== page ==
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The age of algorithms

Lawmakers need to update the legal framework governing the internet

A memorial for the victims of the shootings at Robb Elementary School in Uvalde, Texas on July 10, 2022 Associated Press/Photo by Eric Gay

The age of algorithms
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In a country where every other highway billboard, it seems, is dedicated to hawking the services of an injury law firm, it’s easy to become cynical about the follies of our litigious society. But although law and morality sometimes have a more distant kinship than we might prefer, we should not allow such cynicism to obscure the real moral and political questions often underlying even frivolous lawsuits. A recent pair of lawsuits by the parents of the tragic Uvalde, Texas, school shooting are a case in point.

Aimed at three defendants—Daniel Defense (makers of the firearm used), Activision (makers of the Call of Duty, a video game played by the shooter that prominently features the firearm), and Meta (whose Instagram platform supposedly radicalized the shooter), the lawsuits look like a classic publicity stunt, or perhaps a gamble to squeeze some settlement money out of deep-pocketed defendants. Daniel Defense should be protected based on the Protection of Lawful Commerce in Arms Act, which shields gun manufacturers and dealers for liability for crimes committed with their weapons. And as for blaming a video-game company and a social media platform because a mentally disturbed user went on a killing rampage—seriously? We might be apt to think the real crime is that of greedy lawyers who would prey on grieving parents in this way.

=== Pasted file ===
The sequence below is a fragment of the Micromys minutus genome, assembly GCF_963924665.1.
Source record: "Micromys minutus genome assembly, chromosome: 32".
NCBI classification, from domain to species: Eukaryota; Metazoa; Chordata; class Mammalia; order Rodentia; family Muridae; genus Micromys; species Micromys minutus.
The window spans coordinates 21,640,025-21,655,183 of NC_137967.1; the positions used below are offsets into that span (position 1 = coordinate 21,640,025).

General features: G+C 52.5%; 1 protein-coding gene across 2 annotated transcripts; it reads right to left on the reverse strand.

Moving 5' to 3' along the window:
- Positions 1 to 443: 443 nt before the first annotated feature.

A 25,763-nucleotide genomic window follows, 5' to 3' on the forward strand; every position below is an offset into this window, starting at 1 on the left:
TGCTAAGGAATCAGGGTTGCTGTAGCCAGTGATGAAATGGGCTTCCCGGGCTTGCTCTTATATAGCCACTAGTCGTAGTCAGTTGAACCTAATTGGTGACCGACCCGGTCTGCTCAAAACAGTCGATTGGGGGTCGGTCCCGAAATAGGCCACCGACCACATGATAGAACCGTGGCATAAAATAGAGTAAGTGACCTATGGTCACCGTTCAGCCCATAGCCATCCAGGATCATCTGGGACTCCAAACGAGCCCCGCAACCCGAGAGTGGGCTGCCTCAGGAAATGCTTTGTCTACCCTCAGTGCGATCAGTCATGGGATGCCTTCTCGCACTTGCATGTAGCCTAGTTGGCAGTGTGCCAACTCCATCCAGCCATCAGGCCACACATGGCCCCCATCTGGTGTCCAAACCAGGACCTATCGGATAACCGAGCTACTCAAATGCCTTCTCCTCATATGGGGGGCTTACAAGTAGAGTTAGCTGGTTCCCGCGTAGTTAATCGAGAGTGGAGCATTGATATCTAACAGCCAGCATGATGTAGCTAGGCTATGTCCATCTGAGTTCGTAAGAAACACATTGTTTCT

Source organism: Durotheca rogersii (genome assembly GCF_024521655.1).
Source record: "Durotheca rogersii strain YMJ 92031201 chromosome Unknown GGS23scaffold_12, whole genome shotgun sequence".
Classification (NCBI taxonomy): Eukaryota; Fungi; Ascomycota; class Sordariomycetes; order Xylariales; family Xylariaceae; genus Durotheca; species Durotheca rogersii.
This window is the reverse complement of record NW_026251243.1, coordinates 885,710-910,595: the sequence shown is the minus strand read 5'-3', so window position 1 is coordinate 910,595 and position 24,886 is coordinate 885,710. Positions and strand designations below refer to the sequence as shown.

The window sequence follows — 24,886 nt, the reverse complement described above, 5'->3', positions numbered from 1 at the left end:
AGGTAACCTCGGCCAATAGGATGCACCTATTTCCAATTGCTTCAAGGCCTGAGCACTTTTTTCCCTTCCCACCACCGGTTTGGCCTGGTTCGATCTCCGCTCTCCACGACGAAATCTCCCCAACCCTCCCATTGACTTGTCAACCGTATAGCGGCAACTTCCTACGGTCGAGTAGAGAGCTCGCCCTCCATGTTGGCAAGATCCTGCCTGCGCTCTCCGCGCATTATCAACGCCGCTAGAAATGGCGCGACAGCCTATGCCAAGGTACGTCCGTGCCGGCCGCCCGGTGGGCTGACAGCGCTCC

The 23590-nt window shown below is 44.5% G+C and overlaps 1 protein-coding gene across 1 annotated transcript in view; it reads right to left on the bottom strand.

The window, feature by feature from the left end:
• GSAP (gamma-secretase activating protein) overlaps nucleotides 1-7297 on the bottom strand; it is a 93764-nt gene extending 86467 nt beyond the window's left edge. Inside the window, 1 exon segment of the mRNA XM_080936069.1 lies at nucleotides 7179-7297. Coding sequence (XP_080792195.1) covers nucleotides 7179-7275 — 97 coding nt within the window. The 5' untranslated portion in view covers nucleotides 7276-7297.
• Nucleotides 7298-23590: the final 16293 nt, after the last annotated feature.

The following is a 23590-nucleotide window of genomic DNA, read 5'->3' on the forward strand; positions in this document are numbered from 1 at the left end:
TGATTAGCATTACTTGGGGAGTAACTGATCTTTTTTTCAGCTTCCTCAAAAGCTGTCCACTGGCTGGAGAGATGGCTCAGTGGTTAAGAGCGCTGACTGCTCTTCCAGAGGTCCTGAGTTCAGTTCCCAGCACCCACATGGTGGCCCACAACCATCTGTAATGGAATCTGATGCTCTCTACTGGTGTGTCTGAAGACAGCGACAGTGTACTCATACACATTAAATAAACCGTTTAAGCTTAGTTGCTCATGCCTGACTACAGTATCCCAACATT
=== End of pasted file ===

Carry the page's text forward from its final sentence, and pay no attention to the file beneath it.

That said, whether or not these lawsuits go anywhere in the courts, they raise important questions that are likely to become ever more pressing in the years ahead. For one thing, it simply makes sense that if minors are legally banned from purchasing a product, companies should not be able to market to them—a principle underlying the Tobacco Control Act of 2009. Accordingly, some recent or proposed legislation seeks to keep gun manufacturers from advertising to impressionable teenage boys as potential customers—including through indirect means such as product placement in popular video games. While such laws must be carefully crafted to pass First and Second Amendment scrutiny, the moral principle behind them is sound Companies bear a moral responsibility for their marketing and should not be allowed to exploit buyers likely to abuse their products.

This outdated legislation entirely fails to grapple with what the internet has become and what it will become all the more in the age of AI